The Difference Between Knowledge and Knowing

In the Google-era, we may have knowledge but we very rarely know. Here's how to tell the difference.


Faisal Amjad

3 years ago | 5 min read

Thank God for Google, right?

The world’s information quite literally is at our fingertips. I can tell you who Alabama’s 15th sheriff was. I can tell you how quantum mechanics works in a combustion engine. I can tell you who won the Russian 2nd division volleyball league in 1986.

We have more knowledge than ever before.

Given the proliferation of text-based information available to us today with the internet and our smartphones, we are probably reading more now, as a world population than we’ve ever done before in history.

More students are achieving first class honours degrees than ever before (2019/20 was the highest on record, with almost a third).

Has this made us more knowledgeable? Perhaps.

But has it made us people who know? Hell, no!

Don’t worry, I haven’t gone mad.

There’s a significant difference between having knowledge about something, and actually knowing something that we sometimes take for granted, in the Google-era.

We study and go to university and come out with degrees. For most, they have some knowledge about what they studied. But do they really ‘know’ their subject? Very rarely. A survey was done, testing first class honours students one year after graduation. Only 6% passed.

Similarly, most of us have grown up in a digital world where our online research skills have taught us how to get to the answers we seek, as opposed to being taught how to know something. Without a clear sense of how to know something we have confused knowledge (having information) with knowing (understanding something).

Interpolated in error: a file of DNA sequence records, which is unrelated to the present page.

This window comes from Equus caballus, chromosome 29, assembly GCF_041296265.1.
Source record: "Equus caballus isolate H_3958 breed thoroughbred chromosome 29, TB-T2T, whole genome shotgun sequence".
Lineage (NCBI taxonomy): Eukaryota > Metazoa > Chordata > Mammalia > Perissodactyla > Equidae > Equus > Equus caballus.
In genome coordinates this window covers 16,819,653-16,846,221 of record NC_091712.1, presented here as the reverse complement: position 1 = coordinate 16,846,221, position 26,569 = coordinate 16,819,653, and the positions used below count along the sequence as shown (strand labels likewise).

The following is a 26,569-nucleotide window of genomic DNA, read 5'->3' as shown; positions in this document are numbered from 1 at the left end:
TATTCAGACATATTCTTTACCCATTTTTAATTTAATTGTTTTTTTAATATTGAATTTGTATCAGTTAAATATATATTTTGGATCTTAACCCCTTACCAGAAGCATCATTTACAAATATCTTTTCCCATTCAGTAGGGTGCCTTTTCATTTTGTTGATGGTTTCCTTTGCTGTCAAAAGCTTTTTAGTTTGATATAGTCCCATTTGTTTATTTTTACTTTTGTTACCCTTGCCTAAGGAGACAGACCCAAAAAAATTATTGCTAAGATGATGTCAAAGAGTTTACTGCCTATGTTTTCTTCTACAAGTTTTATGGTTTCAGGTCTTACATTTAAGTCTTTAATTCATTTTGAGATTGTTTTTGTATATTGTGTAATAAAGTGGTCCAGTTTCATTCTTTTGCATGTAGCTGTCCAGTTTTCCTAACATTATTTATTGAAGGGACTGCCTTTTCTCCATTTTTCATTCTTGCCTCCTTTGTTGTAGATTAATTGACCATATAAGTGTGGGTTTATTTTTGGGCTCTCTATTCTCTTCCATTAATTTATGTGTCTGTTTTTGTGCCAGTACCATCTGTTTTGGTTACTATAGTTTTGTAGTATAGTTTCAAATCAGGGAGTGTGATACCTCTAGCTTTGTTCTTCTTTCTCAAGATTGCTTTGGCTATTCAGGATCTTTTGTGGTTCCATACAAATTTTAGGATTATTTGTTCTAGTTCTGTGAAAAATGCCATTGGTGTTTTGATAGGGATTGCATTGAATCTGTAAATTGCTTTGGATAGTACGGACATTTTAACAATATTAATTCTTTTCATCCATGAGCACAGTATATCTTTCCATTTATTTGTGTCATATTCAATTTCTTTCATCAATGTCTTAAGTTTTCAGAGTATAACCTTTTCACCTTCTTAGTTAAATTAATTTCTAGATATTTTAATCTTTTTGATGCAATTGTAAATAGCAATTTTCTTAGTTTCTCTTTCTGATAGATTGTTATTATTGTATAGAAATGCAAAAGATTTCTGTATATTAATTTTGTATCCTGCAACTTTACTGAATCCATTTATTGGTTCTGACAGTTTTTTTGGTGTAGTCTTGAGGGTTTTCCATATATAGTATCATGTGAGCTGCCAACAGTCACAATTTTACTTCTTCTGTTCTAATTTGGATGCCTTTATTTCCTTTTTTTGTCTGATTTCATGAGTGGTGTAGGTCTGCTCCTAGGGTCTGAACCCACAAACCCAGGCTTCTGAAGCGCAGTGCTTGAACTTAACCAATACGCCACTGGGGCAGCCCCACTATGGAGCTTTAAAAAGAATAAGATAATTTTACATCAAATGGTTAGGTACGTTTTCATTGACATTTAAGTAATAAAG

All that happens is that we learn to pass standardised tests. This is the sad byproduct of our culture of ‘learn to earn’, without knowledge actually transforming you. Instead, we’re in the age of knowledge being a commodity.

Malcolm X, talks in his autobiography about learning to read for the first time where he copied out the dictionary:

“I woke up the next morning, thinking about those words — immensely proud to realize that not only had I written so much at one time, but I’d written words that I never knew were in the world. Moreover, with a little effort, I also could remember what many of these words meant. I reviewed the words whose meanings I didn’t remember. Funny thing, from the dictionary first page right now, that “aardvark” springs to my mind. The dictionary had a picture of it, a long-tailed, long-eared, burrowing African mammal, which lives off termites caught by sticking out its tongue as an anteater does for ants.
I was so fascinated that I went on — I copied the dictionary’s next page. And the same experience came when I studied that. With every succeeding page, I also learned of people and places and events from history. Actually the dictionary is like a miniature encyclopedia. Finally the dictionary’s A section had filled a whole tablet — and I went on into the B’s. That was the way I started copying what eventually became the entire dictionary. It went a lot faster after so much practice helped me to pick up handwriting speed. Between what I wrote in my tablet, and writing letters, during the rest of my time in prison I would guess I wrote a million words.”

He went through a painstaking process but it is what made him formidable. He didn’t just know ‘of’ the words, he knew the words and therefore became a master who could use them at will to run rings around his opponents.

Nobel Prize Winning Physicist Richard Feynman famously said:

“You can know the name of a bird in all the languages of the world, but when you’re finished, you’ll know absolutely nothing whatever about the bird… So let’s look at the bird and see what it’s doing — that’s what counts. I learned very early the difference between knowing the name of something and knowing something.

His story of learning was similar: